Third, the degradation of the equivalent C/N0 at the GNSS receiver correlator output will depend on the number of JTIDS/MIDS transmitters, their peak power, their Time Slot Duty Factor (TSDF), their geographical situation with respect to the victim GNSS receiver and the network for each modelled user. All these elements define the interfering scenario. In [RTCA DO292], different scenarios are defined following the Geographical Area (GA) methodology used for managing permissible JTIDS/MIDS TDSF levels with the most constraining scenario being the case 8 scenario. However, the interfering scenarios depend on the agreements for the JTIDS/MIDS TSDF limits between the department of transportation and the department of defense of each country. For example, within the US the GA is equivalent to the case 8, while for many European countries another methodology called an Any Point In Space (APIS) GA method is used. Similar to the case 8 scenario used in [RTCA DO292] the APIS GA methodology is modelled conservatively for the C/No degradation analyses. In this article, the worst case scenario which can be derived from the APIS methodology will be presented; this scenario will be acceptable for standardization purposes. For both the case 8 and APIS scenarios, the total C/N0 degradation have been calculated for several receiver configurations, for both theoretical formulas and for simulated signals. The results showed that case 8 scenario introduced a smaller degradation than the APIS scenario; in the case of nominal receiver values, case 8 scenario has a degradation 1.8dB while 50NM APIS has a degradation of 2.9dB. Moreover, it was observed that the degradation can be further reduced to 1dB and to 1.8dB respectively by decreasing the receiver bandwidth and by decreasing the blanker threshold. An analysis to clearly justify why the threshold value decrease improves the final C/N0 degradation will be shown. The final observation which was made in this part is that while the theoretical formulas provide a very good match for the C/N0 degradation results, the intermediate values, Bdc and RI, deviate from the simulated ones for the -121dBW case (easily observed in the 50NM APIS scenario). This last observation makes the case of study of the last and final point.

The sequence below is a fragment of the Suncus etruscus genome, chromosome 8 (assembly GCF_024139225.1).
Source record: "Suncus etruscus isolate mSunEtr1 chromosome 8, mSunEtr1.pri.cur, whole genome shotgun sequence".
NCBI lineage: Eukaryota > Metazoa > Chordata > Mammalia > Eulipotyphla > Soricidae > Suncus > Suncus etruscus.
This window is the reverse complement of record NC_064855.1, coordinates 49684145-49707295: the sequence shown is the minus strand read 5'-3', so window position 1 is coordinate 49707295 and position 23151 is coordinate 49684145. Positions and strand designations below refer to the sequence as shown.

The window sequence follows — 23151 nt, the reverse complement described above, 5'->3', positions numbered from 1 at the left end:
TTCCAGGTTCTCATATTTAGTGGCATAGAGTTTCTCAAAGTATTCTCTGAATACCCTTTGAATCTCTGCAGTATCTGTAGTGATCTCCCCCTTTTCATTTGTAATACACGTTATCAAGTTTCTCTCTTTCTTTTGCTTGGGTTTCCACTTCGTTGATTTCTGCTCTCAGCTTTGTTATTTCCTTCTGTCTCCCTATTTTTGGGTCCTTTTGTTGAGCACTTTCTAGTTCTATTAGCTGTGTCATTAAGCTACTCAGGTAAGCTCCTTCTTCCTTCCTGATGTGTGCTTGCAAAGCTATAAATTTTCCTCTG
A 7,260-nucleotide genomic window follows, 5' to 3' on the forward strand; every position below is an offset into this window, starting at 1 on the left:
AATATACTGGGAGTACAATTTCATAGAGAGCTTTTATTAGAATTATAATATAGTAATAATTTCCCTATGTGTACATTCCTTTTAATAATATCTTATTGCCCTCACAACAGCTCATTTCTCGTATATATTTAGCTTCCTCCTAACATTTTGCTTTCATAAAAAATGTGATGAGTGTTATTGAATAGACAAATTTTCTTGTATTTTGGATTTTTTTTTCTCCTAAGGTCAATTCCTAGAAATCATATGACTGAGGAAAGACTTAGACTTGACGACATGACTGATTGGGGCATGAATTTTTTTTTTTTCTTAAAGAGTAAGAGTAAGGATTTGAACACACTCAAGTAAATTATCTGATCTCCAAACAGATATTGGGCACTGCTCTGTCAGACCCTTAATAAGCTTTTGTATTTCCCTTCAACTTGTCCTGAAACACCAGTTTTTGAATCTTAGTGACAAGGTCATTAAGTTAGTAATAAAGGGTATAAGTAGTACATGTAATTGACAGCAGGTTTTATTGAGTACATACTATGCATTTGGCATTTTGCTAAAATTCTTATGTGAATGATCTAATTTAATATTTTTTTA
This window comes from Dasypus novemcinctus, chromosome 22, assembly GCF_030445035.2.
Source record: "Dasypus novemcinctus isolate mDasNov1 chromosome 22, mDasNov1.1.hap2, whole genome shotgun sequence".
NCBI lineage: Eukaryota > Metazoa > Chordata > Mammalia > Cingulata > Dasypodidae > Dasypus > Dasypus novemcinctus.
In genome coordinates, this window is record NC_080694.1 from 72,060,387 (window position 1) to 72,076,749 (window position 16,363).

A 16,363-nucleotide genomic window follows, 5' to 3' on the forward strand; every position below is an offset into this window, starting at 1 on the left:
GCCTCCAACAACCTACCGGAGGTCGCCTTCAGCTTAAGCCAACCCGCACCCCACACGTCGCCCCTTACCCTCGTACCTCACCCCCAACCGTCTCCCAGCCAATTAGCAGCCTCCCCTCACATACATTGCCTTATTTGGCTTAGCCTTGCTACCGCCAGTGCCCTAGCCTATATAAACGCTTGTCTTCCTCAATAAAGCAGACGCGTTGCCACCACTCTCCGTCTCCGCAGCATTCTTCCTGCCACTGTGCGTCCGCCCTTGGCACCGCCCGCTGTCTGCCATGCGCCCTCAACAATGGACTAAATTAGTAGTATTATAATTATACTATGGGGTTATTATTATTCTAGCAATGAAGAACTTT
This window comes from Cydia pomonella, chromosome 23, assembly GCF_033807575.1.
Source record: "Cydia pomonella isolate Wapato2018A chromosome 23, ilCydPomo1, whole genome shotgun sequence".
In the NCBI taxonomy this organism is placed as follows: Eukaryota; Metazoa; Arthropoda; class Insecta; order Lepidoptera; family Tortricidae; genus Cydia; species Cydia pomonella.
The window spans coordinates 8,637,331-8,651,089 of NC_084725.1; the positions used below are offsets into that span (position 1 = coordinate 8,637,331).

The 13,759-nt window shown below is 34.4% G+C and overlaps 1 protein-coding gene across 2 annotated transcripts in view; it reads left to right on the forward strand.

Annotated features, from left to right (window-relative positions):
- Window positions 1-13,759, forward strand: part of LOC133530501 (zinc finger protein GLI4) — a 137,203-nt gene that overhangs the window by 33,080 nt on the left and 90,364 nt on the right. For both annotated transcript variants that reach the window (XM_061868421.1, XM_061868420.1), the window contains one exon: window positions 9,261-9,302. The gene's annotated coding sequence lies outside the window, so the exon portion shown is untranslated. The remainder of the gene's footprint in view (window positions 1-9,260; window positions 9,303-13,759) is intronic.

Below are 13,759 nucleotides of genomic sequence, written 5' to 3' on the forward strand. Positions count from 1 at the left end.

Fourth and last, the C/N0 degradation formula presented previously in this abstract from [RTCA DO292] makes some assumptions about the pulse collisions between the different interference sources. One of these assumptions is that the triggering of the threshold by an interfering source x is going to always affect the other interfering sources; and thus, that the power of the other interfering sources should be decreased by the Bdc associated to the x interfering source, Bdcx. However, this assumption as well as other implicit assumptions may and may not be fulfilled by the real scenarios. For example, the previous results presented for JTIDS/MIDS case 8 assume that the pulses from all modelled users arrive at the receiver at different times. This assumption implies that the collision between JTIDS/MIDS users may never happen, which is not realistic. Therefore, in this paper, the collision of the JTIDS/MIDS signals for the different scenarios will be analyzed and the general C/N0 degradation formula will be updated.
To summarize, the specific objectives of this paper can be listed as follows:
1- To introduce an equivalent mathematical model for the JTIDS/MIDS signal generation from a C/N0 degradation point of view for standardization purposes.
2- To compare and to clarify the RI theoretical formulas of  and [RTCA DO292] for different receiver parameters.
3- To validate the RI theoretical formulas of  and [RTCA DO292] with respect to the JTIDS/MIDS simulated signal results.
4- To define the case 8 and 50NM APIS JTIDS/MIDS signal interfering scenarios for standardization purposes
5- To determine the equivalent C/N0 degradation for the case 8 and 50NM APIS geographic area modelled scenarios and for the different receiver parameters.
6- To determine and to model the influence of the JTIDS/MIDS pulse collisions on the C/N0 degradation formula
 A.Garcia-Pena C. Macabiau, M. Mabilleau et P; Durel, "GNSS C/N0 Degradation Model in Presence of Continuous Wave and Pulsed Interference", ION ITM 2020
[RTCA DO292] Assessment of RF interference relevant to the GNSS L5-E5a band, RTCA, DO 292, July 29, 2004